2 October 2018 from 10:00 to 10:45

Thesis talk Dimitrios Kapetanakis

Extra-tropical Transition of Tropical Cyclones in PRIMAVERA simulations

Storm damage is considered among the most hazardous and costly natural phenomenon- aftermaths for both human life and property. Tropical cyclones in specific, which are called hurricanes in the Atlantic basin, constitute one of the main causes of storm damage in the Gulf of Mexico and the Caribbean islands. However, tropical cyclones also frequently impact western Europe after undergoing the process of extra-tropical transition (ETT). ETT of a tropical cyclone refers to its propagation to the north, where it gradually loses its tropical characteristics and transforms into an extra-tropical cyclone. In addition, the newly formed extra-tropical cyclone may further develop into a warm-seclusion storm prior to reaching Europe. A Warm seclusion, although present in the mid-latitudes, exhibits characteristics of a tropical cyclone, many times displaying gale-force winds and extreme precipitation events. In this study, the simulations of six PRIMAVERA climate models will be analysed in terms of their capability to resolve the ETT of tropical cyclones towards Europe and the potential generation of warm seclusion storms. PRIMAVERA is a European-Union funded project which aims at the construction of high-resolution climate models, producing accurate simulations for the benefit of industry and society. The evaluation of the models is based on the ability to realistically produce the frequency, seasonal and spatial characteristics as well as structure of these systems. Finally, the results are compared to re-analysis data studies.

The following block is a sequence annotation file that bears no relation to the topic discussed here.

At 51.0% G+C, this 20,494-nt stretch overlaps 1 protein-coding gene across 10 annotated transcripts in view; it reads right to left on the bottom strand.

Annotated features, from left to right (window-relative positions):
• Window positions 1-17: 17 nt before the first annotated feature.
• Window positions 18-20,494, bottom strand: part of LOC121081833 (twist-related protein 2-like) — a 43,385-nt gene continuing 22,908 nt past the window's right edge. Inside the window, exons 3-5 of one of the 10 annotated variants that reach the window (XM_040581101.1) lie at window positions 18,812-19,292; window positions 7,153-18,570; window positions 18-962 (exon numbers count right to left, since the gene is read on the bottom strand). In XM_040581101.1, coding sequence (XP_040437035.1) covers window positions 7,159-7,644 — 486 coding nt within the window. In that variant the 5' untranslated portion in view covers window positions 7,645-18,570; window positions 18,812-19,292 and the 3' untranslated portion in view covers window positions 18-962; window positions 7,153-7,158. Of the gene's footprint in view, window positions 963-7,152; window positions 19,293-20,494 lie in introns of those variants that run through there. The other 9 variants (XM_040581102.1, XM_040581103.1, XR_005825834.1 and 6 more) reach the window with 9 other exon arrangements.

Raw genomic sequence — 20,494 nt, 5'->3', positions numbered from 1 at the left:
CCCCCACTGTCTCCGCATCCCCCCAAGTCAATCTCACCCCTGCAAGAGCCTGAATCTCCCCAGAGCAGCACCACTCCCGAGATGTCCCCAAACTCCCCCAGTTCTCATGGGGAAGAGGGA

Start date and time
2 October 2018 10:00
End date and time
2 October 2018 10:45